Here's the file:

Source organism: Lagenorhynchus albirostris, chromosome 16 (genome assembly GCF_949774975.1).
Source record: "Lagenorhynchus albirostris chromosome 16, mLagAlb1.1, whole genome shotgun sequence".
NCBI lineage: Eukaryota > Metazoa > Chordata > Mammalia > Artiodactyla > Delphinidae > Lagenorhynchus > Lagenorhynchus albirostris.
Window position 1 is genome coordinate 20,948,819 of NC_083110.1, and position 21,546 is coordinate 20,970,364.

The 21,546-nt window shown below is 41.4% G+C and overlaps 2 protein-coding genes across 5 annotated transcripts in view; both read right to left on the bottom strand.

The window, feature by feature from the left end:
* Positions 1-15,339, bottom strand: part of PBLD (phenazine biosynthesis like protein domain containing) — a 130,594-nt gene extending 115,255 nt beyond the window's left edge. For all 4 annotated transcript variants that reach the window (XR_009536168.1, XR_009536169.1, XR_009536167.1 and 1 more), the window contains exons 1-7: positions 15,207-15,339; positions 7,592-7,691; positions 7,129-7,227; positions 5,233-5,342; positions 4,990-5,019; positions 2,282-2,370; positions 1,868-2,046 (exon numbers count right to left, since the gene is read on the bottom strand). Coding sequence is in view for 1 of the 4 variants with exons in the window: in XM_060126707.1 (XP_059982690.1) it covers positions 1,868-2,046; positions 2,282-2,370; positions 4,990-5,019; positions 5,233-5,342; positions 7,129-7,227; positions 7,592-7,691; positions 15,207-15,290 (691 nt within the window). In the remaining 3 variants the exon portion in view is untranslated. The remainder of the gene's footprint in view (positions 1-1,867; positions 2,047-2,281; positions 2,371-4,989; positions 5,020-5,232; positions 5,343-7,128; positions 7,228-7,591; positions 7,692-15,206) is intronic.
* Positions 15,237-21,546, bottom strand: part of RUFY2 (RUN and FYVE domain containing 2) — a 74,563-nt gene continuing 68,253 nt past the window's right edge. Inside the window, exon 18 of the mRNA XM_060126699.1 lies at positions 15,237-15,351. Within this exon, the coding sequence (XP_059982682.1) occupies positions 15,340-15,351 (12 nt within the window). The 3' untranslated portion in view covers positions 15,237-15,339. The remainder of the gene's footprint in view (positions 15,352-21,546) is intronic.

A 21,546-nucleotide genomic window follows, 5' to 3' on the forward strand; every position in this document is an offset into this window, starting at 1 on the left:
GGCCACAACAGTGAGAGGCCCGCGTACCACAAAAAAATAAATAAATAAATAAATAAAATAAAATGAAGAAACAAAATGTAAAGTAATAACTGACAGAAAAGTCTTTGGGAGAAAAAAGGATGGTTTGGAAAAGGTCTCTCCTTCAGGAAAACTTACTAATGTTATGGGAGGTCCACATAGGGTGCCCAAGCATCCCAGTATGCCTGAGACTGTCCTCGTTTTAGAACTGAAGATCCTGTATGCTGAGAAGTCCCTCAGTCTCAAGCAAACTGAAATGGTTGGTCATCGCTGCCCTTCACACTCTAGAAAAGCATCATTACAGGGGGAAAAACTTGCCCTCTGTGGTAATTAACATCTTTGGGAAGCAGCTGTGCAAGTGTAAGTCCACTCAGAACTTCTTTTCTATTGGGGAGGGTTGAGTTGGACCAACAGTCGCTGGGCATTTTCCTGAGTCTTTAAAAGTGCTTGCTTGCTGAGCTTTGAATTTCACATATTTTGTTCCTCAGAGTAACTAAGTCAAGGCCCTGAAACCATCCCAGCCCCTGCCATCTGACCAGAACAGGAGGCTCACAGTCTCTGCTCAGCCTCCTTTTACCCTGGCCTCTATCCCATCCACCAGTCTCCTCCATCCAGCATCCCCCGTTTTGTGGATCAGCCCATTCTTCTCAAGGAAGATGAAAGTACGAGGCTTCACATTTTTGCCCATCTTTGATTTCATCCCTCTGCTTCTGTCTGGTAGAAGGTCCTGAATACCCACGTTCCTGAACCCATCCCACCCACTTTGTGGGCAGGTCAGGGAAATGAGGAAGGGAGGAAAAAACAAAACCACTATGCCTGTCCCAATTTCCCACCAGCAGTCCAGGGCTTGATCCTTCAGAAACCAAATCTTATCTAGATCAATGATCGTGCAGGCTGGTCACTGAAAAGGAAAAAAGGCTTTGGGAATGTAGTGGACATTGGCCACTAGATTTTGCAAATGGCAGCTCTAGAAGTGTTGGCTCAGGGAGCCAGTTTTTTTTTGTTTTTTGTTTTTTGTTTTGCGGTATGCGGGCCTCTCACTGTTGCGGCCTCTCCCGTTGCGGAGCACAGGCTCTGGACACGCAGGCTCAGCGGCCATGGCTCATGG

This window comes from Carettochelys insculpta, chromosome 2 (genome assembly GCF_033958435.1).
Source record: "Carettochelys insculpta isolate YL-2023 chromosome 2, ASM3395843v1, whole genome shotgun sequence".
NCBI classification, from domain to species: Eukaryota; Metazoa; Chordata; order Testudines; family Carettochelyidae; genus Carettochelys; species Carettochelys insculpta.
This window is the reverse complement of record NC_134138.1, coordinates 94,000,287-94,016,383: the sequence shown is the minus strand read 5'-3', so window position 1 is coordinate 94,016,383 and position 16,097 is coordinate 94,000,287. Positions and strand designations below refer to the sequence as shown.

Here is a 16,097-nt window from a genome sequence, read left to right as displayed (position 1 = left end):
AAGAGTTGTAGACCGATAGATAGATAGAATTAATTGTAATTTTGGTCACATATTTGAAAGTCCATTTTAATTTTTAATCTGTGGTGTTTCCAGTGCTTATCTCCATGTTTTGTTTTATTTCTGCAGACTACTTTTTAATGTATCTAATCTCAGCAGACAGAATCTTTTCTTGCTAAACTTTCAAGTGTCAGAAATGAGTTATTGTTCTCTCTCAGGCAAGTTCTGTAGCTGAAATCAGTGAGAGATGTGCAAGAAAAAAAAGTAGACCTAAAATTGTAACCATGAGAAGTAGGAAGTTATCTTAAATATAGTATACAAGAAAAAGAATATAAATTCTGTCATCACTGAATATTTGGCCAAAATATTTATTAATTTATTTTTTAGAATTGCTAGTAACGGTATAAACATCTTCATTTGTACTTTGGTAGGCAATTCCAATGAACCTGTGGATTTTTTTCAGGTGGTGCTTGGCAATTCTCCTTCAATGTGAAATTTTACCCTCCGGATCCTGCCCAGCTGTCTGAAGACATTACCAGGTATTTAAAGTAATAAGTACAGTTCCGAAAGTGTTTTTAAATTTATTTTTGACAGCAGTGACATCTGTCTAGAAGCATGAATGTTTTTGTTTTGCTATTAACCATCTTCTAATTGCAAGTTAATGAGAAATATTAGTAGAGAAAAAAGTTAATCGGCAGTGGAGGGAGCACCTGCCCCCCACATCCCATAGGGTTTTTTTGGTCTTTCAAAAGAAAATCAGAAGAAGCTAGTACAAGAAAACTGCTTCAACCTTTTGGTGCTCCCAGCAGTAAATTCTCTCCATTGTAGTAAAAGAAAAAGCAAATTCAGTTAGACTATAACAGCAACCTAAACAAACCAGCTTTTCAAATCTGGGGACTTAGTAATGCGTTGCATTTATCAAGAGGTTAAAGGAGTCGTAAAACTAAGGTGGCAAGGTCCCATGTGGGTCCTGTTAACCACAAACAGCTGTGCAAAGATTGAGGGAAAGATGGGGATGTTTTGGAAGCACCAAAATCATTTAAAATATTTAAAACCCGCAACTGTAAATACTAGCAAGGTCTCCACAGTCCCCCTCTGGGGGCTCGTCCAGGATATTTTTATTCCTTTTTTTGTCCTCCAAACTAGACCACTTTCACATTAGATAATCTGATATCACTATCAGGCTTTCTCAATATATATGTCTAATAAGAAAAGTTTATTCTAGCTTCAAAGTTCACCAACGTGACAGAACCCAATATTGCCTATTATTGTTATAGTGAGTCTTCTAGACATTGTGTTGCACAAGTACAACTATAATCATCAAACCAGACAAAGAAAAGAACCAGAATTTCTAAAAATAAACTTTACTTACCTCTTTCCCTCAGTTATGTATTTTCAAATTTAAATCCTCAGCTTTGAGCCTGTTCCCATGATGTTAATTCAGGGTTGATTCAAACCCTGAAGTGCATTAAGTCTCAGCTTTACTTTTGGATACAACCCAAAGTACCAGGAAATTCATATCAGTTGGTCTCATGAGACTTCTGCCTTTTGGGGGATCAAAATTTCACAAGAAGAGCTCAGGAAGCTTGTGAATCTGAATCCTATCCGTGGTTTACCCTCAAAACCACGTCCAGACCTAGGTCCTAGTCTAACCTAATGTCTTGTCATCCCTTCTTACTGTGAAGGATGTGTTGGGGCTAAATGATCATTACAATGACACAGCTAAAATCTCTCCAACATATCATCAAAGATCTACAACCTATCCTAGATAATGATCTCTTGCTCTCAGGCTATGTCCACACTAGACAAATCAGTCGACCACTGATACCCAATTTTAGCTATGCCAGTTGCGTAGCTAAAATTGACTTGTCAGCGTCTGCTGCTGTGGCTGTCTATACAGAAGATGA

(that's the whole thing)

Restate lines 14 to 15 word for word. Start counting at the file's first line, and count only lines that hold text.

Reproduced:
This window is the reverse complement of record NC_134138.1, coordinates 94,000,287-94,016,383: the sequence shown is the minus strand read 5'-3', so window position 1 is coordinate 94,016,383 and position 16,097 is coordinate 94,000,287. Positions and strand designations below refer to the sequence as shown.

Here is a 16,097-nt window from a genome sequence, read left to right as displayed (position 1 = left end):